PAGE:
It was a dark and dank night....

PTSD Jun 10, 2020
It's like stepping into some Noir-esque movie. It's shot in black and white - and all the starker for it. There's a mist swirling, diffusing and enhancing the white light that shines upon the opening of the alley. The car sits, motionless, at one end, lights on, ready to depart. I walk towards it, pull on the door handle and it opens to invite me to take my seat. Without a second thought I plant myself on the passenger side and I wait. It isn't long before the other door opens and my companion joins me. I look towards him but his Panama hat obscures his face in the diminished luminescence. There is a moment's grace before his right hand grabs the shoulders of my coat and pulls my to him. Then it comes. The first penetration as the knife sinks into my yielding torso. Another. Then another. Over and Over. I can see the blood covering everywhere until the heaviness descends upon my eyes. I reach to him but there is no strength left in me. The blade keeps flashing and it rapes my body again and again. There's nothing to feel now. My eyes close and whomever I was is no more.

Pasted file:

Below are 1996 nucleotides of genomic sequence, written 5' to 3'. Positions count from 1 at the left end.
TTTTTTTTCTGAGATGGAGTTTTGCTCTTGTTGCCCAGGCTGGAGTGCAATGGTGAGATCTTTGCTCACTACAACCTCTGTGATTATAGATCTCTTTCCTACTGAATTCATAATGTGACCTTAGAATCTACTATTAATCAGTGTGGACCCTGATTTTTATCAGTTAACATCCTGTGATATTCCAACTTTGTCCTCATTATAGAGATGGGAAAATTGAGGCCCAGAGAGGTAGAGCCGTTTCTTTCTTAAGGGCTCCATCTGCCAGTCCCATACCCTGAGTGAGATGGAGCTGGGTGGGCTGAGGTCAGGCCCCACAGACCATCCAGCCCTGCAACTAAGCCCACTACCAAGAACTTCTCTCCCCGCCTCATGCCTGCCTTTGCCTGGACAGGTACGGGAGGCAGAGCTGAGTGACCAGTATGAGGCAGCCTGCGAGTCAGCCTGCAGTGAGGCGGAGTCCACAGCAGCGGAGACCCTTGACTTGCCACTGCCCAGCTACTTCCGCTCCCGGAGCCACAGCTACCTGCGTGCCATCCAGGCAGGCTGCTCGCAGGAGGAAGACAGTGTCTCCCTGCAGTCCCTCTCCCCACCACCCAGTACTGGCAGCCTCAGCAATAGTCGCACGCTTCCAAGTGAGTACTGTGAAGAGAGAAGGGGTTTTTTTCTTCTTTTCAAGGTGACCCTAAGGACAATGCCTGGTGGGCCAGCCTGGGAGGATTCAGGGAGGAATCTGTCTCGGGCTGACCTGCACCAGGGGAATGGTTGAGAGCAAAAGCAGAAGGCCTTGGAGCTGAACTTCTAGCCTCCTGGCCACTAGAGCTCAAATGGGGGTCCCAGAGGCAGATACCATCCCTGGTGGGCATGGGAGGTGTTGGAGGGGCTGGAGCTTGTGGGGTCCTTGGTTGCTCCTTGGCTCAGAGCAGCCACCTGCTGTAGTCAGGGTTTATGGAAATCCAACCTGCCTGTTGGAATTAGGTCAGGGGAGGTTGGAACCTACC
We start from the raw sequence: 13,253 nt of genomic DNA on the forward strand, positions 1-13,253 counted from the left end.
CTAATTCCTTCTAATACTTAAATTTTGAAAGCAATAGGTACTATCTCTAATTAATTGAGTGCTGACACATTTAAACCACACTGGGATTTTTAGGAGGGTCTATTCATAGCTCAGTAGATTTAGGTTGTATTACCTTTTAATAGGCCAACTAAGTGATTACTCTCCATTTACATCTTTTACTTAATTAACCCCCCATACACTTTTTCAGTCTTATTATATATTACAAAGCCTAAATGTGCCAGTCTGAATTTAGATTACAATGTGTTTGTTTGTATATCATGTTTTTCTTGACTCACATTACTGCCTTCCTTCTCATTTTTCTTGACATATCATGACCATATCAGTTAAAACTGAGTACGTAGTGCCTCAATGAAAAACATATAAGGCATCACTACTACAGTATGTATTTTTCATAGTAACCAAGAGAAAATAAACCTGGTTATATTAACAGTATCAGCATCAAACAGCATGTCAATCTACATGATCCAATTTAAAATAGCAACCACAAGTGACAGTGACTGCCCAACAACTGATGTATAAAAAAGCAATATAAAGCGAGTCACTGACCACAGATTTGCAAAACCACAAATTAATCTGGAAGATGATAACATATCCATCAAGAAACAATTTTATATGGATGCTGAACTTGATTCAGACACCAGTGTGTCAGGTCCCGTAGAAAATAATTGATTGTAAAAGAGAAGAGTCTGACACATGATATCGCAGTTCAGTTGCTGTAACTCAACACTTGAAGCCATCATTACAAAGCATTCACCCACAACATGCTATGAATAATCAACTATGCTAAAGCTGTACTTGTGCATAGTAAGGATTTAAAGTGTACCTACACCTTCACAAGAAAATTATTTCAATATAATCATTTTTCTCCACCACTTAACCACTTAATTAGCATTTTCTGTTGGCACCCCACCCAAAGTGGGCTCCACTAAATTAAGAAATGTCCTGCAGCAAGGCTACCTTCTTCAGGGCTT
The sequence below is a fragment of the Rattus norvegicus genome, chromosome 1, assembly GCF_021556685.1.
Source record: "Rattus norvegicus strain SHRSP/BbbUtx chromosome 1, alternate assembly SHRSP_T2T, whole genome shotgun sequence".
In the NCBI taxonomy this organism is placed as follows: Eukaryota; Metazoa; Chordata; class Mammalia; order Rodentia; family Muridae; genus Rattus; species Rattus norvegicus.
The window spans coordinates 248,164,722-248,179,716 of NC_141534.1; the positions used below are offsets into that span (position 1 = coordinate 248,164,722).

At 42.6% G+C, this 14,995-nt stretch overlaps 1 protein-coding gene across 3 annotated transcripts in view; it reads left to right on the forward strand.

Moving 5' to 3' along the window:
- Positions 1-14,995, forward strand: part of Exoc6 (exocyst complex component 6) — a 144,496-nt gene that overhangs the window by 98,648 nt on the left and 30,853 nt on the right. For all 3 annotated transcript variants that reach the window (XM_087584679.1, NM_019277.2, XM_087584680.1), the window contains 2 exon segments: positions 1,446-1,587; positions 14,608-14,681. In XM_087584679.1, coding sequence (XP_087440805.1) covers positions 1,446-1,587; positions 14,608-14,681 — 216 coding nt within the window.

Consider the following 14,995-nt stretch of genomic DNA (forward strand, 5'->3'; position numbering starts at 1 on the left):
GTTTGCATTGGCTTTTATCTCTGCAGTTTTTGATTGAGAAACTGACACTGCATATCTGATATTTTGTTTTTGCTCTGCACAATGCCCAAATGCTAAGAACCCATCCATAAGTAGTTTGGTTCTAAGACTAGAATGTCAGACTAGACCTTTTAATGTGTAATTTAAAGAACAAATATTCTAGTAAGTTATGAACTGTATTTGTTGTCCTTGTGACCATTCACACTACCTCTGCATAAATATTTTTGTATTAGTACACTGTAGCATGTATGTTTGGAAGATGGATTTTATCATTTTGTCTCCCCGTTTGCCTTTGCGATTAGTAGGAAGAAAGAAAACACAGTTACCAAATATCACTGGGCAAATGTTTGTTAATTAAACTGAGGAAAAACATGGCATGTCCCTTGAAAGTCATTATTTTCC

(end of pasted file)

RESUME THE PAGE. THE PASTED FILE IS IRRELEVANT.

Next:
If there is one thing I now know it's that the idea that if you die in your dreams you die in the waking world is pure fiction. Instead I found myself a living stereotype. I have my eyes open in panic waiting for another thrust of the knife but instead I find the familiarity of my bedroom. My wife is bolt upright with her hand on my shoulder. "You were shouting out again" she says simply before hugging me.

Another damn night of nightmares. Every. Single. Damn. Night. Weeks and weeks of them. Each one different. Every one of them the same - in that they all lead to my death at the hands of someone I either trust or whom seems familiar but are hidden in some way. I'm so tired by this point. I'm losing hope that they will cease any time soon and going slowly insane. Nights are filled with my murder. The days with anxiety attacks and the growing rolling snowball of depression.

Welcome, my friends to The Wonderful World of Post-Traumatic Stress Disorder, firing on all thrusters.

Fortunately, I'm along from those days now. It's still there, of course, and can be triggered by the most inane of things, sending me into a spiral of anxiety and panic. Yet those days of being dragged into a Danté-conceived level of Hell are, at least for now,  behind me. Though as I type this I realise that they are not so far behind as one might hope. The heart is beating fast, fast, fast. The stomach whirls. The hands have just an edge of a shake to them. Yeah, if the Black Dog was Churchill's companion, mine is a wolf-pack to be heard prowling after me for the kill.

I have no desire to go into what caused my Complex PTSD, as my form is termed. Suffice to say the seeds were laid in childhood, watered through adolescence and tended to in my recent mid-life adulthood.